imageThe GIANTS certainly can’t be accused of counting their chickens before they hatched, and that’s a good thing, we didn’t hatch any chickens. It was just eggs–funny part is the eggs were all over the faces of the baseball experts. The national baseball media, again, tossed out predictions like beads at a Mardi Gras Parade–but this time, of course, they had the GIANTS pegged as the clear front-runner in last night’s game.

imageTo be fair, last night’s game was the GIANTS to lose. We had our Ace on the mound, Bochy went with a line-up that proved itself successful–twice–and the GIANTS played the game at home. According to my calculations MB+LU+ATT=W. I didn’t say it out loud, though, I never went that far–and I certainly wasn’t going to claim victory until the last out in the 9th with the GIANTS in the lead. Didn’t happen.

The game was one that has become increasingly familiar–an old-fashioned pitching duel where both teams held each other scoreless until the 7th. Then things went horribly wrong. The Nationals were up, and with 2 men on and no outs, the Nats hitter laid down a bunt–a SAC bunt–but Bumgarner picked up the ball and fired it to 3rd–and overthrew it. Both runners on base scored, and the hitter who laid down the SAC bunt ended up safely at 2nd.  The next hitter in the line-up brought him home with an RBI single. After 7, the score was:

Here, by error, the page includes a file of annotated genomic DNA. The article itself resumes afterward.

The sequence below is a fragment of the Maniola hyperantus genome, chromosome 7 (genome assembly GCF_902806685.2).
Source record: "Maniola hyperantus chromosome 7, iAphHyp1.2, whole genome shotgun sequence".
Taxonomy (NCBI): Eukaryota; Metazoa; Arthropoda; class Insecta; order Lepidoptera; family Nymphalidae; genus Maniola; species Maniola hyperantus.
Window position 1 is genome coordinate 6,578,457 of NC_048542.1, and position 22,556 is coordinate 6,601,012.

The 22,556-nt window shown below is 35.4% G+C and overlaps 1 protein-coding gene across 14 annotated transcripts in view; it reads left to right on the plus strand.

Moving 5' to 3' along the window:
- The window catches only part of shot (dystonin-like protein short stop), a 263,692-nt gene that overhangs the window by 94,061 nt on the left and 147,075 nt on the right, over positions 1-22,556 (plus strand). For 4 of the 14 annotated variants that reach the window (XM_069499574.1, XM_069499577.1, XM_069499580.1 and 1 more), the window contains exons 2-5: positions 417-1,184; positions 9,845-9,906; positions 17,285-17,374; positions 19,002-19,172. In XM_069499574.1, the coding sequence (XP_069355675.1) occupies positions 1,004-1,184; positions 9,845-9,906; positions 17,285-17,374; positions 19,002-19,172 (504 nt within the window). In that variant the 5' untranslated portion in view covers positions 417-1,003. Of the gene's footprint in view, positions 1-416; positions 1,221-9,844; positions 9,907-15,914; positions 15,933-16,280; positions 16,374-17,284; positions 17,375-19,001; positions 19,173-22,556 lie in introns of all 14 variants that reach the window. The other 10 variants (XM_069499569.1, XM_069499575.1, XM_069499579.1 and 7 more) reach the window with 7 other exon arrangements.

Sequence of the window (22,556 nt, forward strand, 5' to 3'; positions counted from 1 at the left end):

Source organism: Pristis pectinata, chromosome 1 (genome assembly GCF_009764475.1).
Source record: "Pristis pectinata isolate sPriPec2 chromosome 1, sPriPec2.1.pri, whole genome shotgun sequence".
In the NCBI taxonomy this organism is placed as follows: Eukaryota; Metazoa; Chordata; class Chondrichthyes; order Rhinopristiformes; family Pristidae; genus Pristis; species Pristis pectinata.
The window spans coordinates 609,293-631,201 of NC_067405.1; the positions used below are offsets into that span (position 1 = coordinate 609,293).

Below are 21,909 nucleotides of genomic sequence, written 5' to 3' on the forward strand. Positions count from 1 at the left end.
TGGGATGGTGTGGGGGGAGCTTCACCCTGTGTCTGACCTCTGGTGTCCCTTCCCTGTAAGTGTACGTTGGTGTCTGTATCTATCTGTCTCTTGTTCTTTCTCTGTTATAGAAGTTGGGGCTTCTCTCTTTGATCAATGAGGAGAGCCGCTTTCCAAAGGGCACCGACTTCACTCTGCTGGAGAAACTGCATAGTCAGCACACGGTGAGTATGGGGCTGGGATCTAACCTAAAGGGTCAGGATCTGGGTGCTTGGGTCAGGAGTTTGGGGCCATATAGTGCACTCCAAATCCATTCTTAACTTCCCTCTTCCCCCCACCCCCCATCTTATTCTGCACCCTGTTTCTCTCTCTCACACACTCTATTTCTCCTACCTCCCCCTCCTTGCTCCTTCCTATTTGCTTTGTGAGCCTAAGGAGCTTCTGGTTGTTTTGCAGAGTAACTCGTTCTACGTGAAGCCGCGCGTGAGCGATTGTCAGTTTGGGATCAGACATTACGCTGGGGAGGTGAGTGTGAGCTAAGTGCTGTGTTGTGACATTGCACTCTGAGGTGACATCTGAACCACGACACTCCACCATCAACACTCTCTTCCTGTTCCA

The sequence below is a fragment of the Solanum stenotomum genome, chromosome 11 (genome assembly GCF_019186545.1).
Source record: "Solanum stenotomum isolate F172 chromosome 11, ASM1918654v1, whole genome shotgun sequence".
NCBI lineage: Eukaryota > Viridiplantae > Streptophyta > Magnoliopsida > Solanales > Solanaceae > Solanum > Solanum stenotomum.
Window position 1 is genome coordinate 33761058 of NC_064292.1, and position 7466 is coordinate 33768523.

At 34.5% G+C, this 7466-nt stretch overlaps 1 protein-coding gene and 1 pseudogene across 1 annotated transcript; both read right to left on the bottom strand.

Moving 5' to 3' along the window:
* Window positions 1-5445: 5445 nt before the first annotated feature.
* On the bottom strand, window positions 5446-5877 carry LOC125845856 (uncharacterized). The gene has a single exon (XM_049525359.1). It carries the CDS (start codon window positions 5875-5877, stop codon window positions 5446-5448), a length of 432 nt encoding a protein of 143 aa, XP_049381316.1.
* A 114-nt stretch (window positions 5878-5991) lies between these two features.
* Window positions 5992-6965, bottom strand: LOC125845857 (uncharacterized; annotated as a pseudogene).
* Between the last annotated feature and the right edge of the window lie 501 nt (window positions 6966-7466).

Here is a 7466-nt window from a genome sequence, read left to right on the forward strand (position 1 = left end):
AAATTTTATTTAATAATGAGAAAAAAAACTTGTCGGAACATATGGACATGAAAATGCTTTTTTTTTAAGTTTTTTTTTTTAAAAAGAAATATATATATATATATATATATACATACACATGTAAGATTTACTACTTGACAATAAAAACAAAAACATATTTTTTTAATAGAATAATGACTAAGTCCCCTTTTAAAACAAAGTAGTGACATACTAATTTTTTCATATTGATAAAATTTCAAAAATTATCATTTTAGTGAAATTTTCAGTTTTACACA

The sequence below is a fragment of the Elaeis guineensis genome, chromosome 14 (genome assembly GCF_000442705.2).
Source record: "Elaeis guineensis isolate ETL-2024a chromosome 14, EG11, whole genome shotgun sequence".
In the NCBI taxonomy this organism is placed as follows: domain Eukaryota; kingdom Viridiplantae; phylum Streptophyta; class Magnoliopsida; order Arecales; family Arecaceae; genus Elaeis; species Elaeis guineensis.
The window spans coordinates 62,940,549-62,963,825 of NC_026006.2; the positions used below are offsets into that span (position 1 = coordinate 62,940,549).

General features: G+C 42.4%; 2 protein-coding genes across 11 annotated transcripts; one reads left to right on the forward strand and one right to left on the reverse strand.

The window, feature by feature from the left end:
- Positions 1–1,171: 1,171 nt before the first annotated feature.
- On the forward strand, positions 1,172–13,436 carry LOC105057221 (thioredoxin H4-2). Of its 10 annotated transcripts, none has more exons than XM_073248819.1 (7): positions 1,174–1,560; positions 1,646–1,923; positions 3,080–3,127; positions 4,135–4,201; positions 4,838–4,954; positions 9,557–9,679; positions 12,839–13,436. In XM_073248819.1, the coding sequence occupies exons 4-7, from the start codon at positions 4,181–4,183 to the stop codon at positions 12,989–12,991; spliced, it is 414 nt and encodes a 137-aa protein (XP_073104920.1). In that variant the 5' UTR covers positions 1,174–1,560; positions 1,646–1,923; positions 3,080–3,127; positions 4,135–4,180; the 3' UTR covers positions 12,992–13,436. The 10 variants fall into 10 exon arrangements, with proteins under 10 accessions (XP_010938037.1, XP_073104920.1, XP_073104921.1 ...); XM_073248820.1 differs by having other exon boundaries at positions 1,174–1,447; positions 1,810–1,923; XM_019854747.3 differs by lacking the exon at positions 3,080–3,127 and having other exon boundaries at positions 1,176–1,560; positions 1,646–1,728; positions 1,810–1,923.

GIANTS 0, Nationals 3

imageThe GIANTS had some scoring opportunities they didn’t cash in. The bottom of the 2nd found Madison Bumgarner at the plate with the bases loaded and 2 outs. GIANTS fans everywhere were thinking the same thing–a Grand Salami. Unfortunately, Bumgarner struck out swinging to end the inning. The GIANTS had runners in scoring position in the 7th, and again in the 9th. The Nationals hit a solo HR in the top of the 9th. Pablo led-off the bottom of the 9th with a base hit, Hunter Pence hit a double moving him to 3rd and Pablo scored on Brandon Crawford’s SAC fly. It proved to be too little, too late, but at least it averted a shut-out. The final score was:

GIANTS 1, Nationals 4

I’m going to on record saying I prefer it when the national baseball media predicts disaster, humiliation and loss for the GIANTS. Because they are almost always wrong–and they end up with egg all over their faces.

 

Counting Chickens

When I reviewed Game 1 of the NLDS, I talked about counting chickens and all that. The lesson continues. Because after the national baseball media announced that the GIANTS didn’t stand a chance against the Nats pitcher in Game 1–only to have the GIANTS prove them wrong, they redrew the line in the sand and said absolutely no way do the GIANTS win facing this Nat’s pitcher in Game 2. This guy is their ace–the best pitcher in the their rotation. Turns out the naysayers are gonna need a bigger sandbox, because they’re gonna have to draw another line in the sand.